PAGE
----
Reviews are out for Phillip Noyce's Lois Lowry adaptation "The Giver," and early consensus suggests that this YA dystopian sci-fi, while handsomely directed, may not be franchise material.
We were worried at Comic-Con when The Weinstein Company previewed the film, which turns on a vaguely post-apocalyptic society founded on uniformity and sameness a la George Orwell and, obviously, Aldous Huxley's "Brave New World." A longtime labor-of-love for producer and star Jeff Bridges, "The Giver" features Aussie newcomer Brenton Thwaites as Jonas, the young hero of this uncomfortably numb community. And, of course, Meryl Streep costars, which will be a draw for audiences.
While The Hollywood Reporter, Film School Rejects and Washington Post are kinder to "The Giver," Variety and The Wrap are not in love. More reviews to come. Also, listen to our Screen Talk podcast, which covers what we saw at Comic-Con and more. "The Giver" goes wide August 15.
Trailer after the jump.
"The changes, which include making the book's 12 year-old hero old enough to make tween viewers swoon (he's played by 25 year-old Aussie Brenton Thwaites), surely enhance marketability, even if they sand some edges off a tale that has won many hearts over the years. The presence of Jeff Bridges and Meryl Streep in supporting roles will help draw some attention from grown-ups who don't know the book, but while the film may see enough success to justify follow-ups (Lowry has written three sequels), this franchise won't come close to competing with 'The Hunger Games' and other more epic series."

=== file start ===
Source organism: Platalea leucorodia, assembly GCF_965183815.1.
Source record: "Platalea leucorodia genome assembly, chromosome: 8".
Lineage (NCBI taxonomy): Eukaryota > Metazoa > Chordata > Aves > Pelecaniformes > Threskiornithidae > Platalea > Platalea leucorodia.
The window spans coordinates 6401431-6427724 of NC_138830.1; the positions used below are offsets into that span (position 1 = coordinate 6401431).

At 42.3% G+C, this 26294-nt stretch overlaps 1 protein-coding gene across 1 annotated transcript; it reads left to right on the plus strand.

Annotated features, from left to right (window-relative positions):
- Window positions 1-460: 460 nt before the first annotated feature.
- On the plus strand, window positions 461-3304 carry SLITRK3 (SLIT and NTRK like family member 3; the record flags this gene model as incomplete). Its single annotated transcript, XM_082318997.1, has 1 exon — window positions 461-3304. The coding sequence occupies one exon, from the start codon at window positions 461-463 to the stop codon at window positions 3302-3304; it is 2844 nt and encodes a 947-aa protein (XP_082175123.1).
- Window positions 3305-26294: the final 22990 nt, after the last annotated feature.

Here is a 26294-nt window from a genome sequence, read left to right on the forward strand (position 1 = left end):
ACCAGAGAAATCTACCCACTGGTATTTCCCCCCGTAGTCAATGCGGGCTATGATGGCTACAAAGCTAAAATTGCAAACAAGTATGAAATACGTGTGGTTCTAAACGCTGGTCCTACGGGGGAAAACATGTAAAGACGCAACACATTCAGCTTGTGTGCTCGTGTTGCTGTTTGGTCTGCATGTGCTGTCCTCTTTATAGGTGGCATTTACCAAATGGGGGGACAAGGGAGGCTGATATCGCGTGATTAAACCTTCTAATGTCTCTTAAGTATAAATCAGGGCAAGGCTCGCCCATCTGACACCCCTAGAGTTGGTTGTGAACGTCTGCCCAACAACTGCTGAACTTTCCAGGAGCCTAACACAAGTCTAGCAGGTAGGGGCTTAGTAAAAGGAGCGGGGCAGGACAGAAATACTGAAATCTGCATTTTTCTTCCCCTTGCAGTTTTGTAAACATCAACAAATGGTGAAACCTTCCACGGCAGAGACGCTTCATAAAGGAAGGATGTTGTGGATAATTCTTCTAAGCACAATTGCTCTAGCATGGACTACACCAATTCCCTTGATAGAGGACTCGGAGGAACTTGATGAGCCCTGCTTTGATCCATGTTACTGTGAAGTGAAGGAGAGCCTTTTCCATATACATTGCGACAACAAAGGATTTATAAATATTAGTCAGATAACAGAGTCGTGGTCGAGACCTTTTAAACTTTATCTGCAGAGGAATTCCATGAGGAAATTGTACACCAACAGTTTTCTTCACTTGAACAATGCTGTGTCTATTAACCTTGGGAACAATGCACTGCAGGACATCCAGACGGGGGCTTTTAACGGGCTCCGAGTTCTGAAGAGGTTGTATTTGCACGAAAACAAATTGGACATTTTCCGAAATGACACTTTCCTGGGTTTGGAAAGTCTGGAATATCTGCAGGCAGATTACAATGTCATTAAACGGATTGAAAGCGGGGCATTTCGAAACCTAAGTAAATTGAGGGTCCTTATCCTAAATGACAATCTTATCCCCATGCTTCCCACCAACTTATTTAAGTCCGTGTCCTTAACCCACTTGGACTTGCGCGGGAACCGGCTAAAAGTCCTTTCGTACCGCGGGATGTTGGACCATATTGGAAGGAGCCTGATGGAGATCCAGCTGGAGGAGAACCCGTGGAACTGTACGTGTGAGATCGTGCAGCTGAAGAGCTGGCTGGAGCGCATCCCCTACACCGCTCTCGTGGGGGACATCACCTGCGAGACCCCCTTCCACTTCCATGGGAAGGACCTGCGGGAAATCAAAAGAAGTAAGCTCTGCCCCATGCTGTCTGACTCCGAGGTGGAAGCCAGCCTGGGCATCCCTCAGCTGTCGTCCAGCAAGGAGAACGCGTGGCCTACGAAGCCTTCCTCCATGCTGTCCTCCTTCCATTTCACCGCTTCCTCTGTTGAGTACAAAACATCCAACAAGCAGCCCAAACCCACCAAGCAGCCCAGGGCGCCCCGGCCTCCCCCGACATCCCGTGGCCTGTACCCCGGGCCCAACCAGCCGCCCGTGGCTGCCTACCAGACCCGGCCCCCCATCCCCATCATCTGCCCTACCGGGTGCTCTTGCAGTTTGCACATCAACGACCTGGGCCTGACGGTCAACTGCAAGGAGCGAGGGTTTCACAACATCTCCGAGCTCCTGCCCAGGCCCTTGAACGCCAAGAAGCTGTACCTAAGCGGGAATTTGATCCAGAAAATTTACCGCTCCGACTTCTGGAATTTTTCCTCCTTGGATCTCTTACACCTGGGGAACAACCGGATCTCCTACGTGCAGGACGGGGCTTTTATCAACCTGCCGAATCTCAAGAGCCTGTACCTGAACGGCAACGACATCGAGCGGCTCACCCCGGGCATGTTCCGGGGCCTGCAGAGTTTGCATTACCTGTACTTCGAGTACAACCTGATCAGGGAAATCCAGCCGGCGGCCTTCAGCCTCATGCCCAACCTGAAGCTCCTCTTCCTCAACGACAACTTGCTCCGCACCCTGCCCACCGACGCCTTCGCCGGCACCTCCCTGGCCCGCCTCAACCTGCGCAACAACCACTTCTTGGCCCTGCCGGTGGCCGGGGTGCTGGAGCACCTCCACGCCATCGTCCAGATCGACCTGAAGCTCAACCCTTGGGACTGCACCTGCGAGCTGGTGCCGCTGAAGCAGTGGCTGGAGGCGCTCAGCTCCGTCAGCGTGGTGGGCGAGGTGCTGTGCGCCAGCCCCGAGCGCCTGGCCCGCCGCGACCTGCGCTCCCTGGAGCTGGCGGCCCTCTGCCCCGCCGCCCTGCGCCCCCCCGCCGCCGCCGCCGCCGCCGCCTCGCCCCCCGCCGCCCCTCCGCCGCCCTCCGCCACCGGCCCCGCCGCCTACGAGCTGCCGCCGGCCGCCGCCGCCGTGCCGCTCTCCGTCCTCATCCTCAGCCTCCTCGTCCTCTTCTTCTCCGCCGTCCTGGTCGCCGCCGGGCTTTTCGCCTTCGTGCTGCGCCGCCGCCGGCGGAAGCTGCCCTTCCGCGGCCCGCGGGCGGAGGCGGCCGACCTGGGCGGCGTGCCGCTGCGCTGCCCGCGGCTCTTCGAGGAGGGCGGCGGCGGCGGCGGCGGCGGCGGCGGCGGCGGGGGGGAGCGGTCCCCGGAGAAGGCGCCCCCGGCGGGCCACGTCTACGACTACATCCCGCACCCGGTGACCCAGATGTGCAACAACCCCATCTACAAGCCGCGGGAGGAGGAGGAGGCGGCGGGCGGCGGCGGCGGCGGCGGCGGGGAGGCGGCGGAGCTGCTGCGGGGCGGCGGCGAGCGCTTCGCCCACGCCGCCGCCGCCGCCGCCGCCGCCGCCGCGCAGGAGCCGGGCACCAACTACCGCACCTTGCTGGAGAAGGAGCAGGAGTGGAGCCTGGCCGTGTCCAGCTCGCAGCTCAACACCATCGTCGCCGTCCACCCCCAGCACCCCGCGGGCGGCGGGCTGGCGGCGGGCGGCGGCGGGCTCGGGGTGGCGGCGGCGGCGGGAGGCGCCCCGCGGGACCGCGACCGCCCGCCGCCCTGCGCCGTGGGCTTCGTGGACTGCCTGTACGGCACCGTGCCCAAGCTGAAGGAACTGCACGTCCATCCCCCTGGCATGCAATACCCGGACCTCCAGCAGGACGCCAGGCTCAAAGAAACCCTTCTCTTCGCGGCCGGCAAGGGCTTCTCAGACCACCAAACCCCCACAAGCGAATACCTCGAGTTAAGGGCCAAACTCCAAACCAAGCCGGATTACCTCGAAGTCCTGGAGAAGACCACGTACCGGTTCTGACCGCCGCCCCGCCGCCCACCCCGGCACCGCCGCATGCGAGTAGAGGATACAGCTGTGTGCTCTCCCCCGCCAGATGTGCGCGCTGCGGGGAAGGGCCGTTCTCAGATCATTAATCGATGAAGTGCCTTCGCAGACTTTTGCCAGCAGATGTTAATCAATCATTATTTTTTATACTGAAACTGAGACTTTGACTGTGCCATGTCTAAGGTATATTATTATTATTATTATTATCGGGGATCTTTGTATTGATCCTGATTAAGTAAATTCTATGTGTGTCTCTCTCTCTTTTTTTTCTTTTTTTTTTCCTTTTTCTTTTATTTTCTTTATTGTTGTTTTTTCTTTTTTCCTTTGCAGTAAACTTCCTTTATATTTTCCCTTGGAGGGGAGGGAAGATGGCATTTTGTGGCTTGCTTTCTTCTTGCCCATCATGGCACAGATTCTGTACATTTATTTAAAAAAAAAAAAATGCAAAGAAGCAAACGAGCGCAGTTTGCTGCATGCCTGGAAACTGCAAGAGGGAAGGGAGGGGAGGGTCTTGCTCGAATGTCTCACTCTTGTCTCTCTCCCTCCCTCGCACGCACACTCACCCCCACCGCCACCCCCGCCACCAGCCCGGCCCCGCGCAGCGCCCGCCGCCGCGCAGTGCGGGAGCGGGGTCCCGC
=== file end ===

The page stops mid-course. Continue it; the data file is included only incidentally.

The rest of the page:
"Sameness, the conformist plague that afflicts the futuristic citizens of Lois Lowry’s celebrated and scorned YA novel, 'The Giver,' might also be the name given to what ails the movie adaptation -- the latest in a seemingly endless line of teen-centric dystopian fantasies that have become all but indistinguishable from one another. A longtime passion project for producer/star Jeff Bridges, 'The Giver' reaches the screen in a version that captures the essence of Lowry’s affecting allegory but little of its mythic pull -- a recipe likely to disappoint fans while leaving others to wonder what all the fuss was about. Any hopes by co-producers the Weinstein Co. and Walden Media that they might have the next 'Hunger Games' (or even 'Divergent') on their hands look to be dashed by lackluster late-summer box office."